Attendees of the African Ministerial Roundtable—which focused on three key areas for Africa’s energy future: electricity, oil and gas, and sustainable inclusive transition—stressed a number of key recommendations.
Chaired by Mouhamadou Makhtar Cissé, Senegal’s Minister of Petroleum and Energy, and Dr Fatih Birol, the IEA’s Executive Director, the virtual Africa ministerial roundtable took place on 30 June.
The meeting hosted 10 ministers from Africa, including the Minister of Mineral Resources and Energy of South Africa, which holds the 2020 African Union presidency, as well as ministers from Nigeria, Egypt, and Morocco, among others.
The forum also included leaders from the African Union, the United Nations, the European Commission, the International Monetary Fund, the World Bank, OPEC, the European Union, Power Africa, and the International Renewable Energy Agency.
Recommendations from the ministerial forum
- An efficient secure, affordable and sustainable power sector is vital to Africa’s economic recovery and transformation, and its ability to enhance resiliency to other challenges over time.
- Enhancing investments in new grids, (national and mini-grids) and in the off-grid sector as well as in generation facilities are essential to ensure a resilient and reliable power sector that can drive economic recovery.
- Setting bold energy sector priorities and plans today can enable much-needed investments to stimulate broader economic growth tomorrow, including creating employment opportunities, supporting new skill development, unleashing the creativity of African entrepreneurs across the African continent and creating wealth.
- Africa’s oil and gas exporters, who have been severely impacted by the crisis, can seize the opportunity to re-evaluate their strategies to generate the most value and jobs across their economies and to promote broader economic diversification.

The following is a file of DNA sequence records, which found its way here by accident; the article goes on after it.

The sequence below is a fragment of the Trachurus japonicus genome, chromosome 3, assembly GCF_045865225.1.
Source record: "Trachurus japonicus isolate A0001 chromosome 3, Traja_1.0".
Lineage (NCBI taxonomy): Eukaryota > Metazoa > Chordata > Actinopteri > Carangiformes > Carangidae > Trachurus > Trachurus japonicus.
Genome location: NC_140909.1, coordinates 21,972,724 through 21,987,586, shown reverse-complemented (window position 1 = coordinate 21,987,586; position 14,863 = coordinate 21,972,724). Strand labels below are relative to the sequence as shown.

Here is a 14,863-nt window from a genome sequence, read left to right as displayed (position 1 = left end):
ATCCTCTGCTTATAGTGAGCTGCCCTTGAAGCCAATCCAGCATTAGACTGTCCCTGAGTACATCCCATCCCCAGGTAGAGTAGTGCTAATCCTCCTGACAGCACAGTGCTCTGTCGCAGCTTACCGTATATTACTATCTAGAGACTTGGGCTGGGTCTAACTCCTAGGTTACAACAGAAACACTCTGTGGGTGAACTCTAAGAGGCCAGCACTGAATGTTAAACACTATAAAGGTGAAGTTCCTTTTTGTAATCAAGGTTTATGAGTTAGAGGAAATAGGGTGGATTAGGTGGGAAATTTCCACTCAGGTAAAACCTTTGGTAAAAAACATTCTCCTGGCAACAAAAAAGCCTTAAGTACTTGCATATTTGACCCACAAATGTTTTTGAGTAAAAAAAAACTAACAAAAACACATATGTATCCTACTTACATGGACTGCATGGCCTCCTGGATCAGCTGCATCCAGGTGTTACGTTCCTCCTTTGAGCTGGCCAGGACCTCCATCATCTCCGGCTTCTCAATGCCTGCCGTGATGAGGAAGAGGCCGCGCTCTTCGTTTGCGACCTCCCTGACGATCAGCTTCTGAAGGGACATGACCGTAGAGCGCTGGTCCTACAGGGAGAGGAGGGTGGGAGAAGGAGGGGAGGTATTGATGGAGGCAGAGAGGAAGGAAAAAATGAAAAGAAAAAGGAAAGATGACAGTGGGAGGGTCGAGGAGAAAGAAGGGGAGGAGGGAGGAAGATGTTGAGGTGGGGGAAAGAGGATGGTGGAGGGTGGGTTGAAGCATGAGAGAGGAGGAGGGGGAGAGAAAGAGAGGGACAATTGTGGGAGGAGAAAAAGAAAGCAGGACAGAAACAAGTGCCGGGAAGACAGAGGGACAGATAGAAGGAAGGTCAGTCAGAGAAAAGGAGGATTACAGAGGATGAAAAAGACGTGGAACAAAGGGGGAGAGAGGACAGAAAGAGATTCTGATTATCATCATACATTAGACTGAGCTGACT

- To secure energy supplies and development in many Africa countries, increase oil storage capacities and product stocks; upgrade refineries to produce higher quality products that are less polluting, and build local capacity and skills through training.
- Low oil prices, in particular liquid petroleum gas (LPG), could open the door to advance clean cooking access; LPG services could also create jobs.
- Maintaining focus on universal access to electricity and modern cooking is essential, especially in Africa; African governments and other partners should continue to work together to ensure progress toward SDG7.
- Enhanced regional and international cooperation can play an important role in helping to build robust, affordable, sustainable and resilient energy systems across the continent.
The Chairs acknowledged that the outcomes of the ministerial roundtable will be shared with key global decision-makers, governments, international financial institution, business leaders including for the IEA Clean Energy Transitions Summit on 9 July 2020 and AUC-IEA Ministerial Forum in South Africa in November 2020.
The outcomes will also help guide and inform the IEA’s increasing efforts in Africa, including helping to inform key decision-makers from governments, companies, investors and organisations.